WASHINGTON - JANUARY 22: The Federal Reserve building is seen January 22, 2008 in Washington, DC. ... [+]
With British inflation clocking in at 10.1 percent, or over five times the level targeted by the Bank of England, criticisms of central bank’s remit to support “net zero” climate goals have been coming in thick and fast, as Bloomberg reported on Tuesday. The article was headlined: “Scrap Bank of England’s Climate Mandate, Balls and Osborne say.” One of the key architects of UK central bank independence, Ed Balls – an adviser to former Chancellor of the Exchequer Gordon Brown when the Labour Party made the bank independent in 1997 – said it “doesn’t make any sense” to give the BOE a role for which it has no tools. “It concerns me, the idea that you start to throw into the mix objectives which aren’t really affected sensibly by the instrument the bank has – which is interest rates.” Bloomberg also reported that Paul Tucker, a former BOE deputy governor, and John Vickers, a former BOE chief economist, suggested that net zero has been a distraction.
Mr. Balls was speaking at the House of Lords’ economic affairs committee inquiry into the independence of the BOE on Tuesday. At the meeting, ex-Conservative Chancellor George Osborne agreed with Balls. Both were of the view that climate goals should be stripped from the Bank of England’s remit to remove any distractions from its focus on inflation and financial stability. Failing to prevent double-digit inflation, critics argue that the bank should not distracted by such policy “baubles.”
Central Banks: What Happened To Taking The Punchbowl Away?
The world’s central banks have historically operated under narrow mandates to safeguard financial stability by overseeing the financial system of private and public-sector banks and managing liquidity and interest rates. One has the rather droll image of central bankers as those whose job was to “take away the punch bowl just when the party gets going’”. The narrow mandate for central banks was to avert financial crisis and achieve price stability by utilizing its tools of credit creation and interest rate guidance.
In recent years, however, central banks as well as multilateral financial institutions such as the World Bank and the IMF are increasingly involved in efforts to enhance the role of “stakeholder capitalism” in capital markets. With the US, EU and UK push to “fight climate change”, there has been much discussion on the role of central banks in addressing risks associated with climate change and in supporting the development of green finance.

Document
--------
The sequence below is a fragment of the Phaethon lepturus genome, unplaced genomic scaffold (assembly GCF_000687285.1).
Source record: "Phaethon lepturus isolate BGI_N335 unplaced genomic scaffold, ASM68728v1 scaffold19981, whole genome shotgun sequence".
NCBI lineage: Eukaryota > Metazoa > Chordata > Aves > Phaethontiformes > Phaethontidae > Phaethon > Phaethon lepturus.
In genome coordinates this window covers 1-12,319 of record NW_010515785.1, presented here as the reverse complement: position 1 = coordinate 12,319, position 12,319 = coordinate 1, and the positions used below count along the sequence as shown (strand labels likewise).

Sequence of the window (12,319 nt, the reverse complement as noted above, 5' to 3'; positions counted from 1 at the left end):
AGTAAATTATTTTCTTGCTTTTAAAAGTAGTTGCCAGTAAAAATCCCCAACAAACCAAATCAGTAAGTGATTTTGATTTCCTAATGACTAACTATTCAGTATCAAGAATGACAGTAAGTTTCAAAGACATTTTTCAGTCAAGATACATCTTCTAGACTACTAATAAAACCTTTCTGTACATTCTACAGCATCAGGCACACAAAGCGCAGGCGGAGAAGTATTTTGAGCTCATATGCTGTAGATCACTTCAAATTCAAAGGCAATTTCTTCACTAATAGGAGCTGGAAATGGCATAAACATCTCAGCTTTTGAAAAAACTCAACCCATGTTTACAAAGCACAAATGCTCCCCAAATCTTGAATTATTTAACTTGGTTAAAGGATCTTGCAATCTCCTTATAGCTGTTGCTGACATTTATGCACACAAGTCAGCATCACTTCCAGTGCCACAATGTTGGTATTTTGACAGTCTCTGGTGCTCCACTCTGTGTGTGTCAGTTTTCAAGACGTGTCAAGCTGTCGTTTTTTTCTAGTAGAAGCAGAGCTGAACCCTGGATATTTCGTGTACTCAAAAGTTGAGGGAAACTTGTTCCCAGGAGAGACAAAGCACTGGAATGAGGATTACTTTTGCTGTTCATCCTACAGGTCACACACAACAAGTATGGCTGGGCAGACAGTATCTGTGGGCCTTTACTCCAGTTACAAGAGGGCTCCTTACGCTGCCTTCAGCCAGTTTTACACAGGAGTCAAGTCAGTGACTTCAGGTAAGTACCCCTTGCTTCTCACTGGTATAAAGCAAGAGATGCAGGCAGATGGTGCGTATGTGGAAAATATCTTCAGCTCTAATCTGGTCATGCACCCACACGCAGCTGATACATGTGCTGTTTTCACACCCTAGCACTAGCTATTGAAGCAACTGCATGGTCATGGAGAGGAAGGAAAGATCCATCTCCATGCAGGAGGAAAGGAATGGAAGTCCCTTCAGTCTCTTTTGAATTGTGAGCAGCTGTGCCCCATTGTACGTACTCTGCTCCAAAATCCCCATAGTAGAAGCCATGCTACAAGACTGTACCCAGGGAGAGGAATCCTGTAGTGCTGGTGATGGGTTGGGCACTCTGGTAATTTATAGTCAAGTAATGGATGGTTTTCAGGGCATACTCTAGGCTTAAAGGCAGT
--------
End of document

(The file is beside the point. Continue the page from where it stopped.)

Reflecting this development, Mark Carney, the previous Governor of the Bank of England was appointed UN special envoy for climate action and finance in 2020 to galvanize action among financial institutions in the lead up to the global climate talks due to take place in Glasgow in November 2021. The appointment of Mark Carney as UN special envoy reflects efforts in the EU to link central banks and multilateral development banks and financial institutions directly to ESG and “green finance”.
Multilateral financial institutions such as the World Bank, the Asian Development Bank, the European Investment Bank and the International Monetary Fund are increasingly involved in efforts to enhance the role of ESG and “stakeholder capitalism” in capital markets. They have either already stopped, or plan to end soon, the funding of fossil fuel-based projects. The IMF – originally established to further international monetary cooperation, safeguard global financial stability and encourage the expansion of trade and economic growth — supports the Network of Central Banks and Supervisors for Greening the Financial System (NGFS) to promote the climate agenda promoted by the EU and the US. The Biden administration’s new Secretary of the Treasury Janet Yellen plans to push lenders to adopt "green" lending policies. According to Yellen, the US federal government will “need to seriously look at assessing the risk to the financial system from climate change”.
The US Federal Reserve recently joined the NGFS to mobilize mainstream finance for the transition toward a “sustainable” economy and to share and identify best practices in the supervision of climate-related risks. According to the 2020 Financial Stability Report, the Federal Reserve will:
“monitor and assess the financial system for vulnerabilities related to climate change through its financial stability framework. Moreover, Federal Reserve supervisors expect banks to have systems in place that appropriately identify, measure, control and monitor all of their material risks, which for many banks are likely to extend to climate risks.”
European Central Bank (ECB) President Christine Lagarde said that she wants “to look at all the business lines and the operations in which we are engaged in order to tackle climate change.” The ECB will now pursue policies to favour European banks and private sector companies to fund “green” projects. The ECB will start accepting bonds linked to “sustainability” goals as part of the Ms. Lagarde’s drive to press ahead with the green agenda. Similarly, Governor Andrew Bailey suggested in 2021 that the Bank of England might also weigh green concerns more heavily in its corporate-bond portfolio.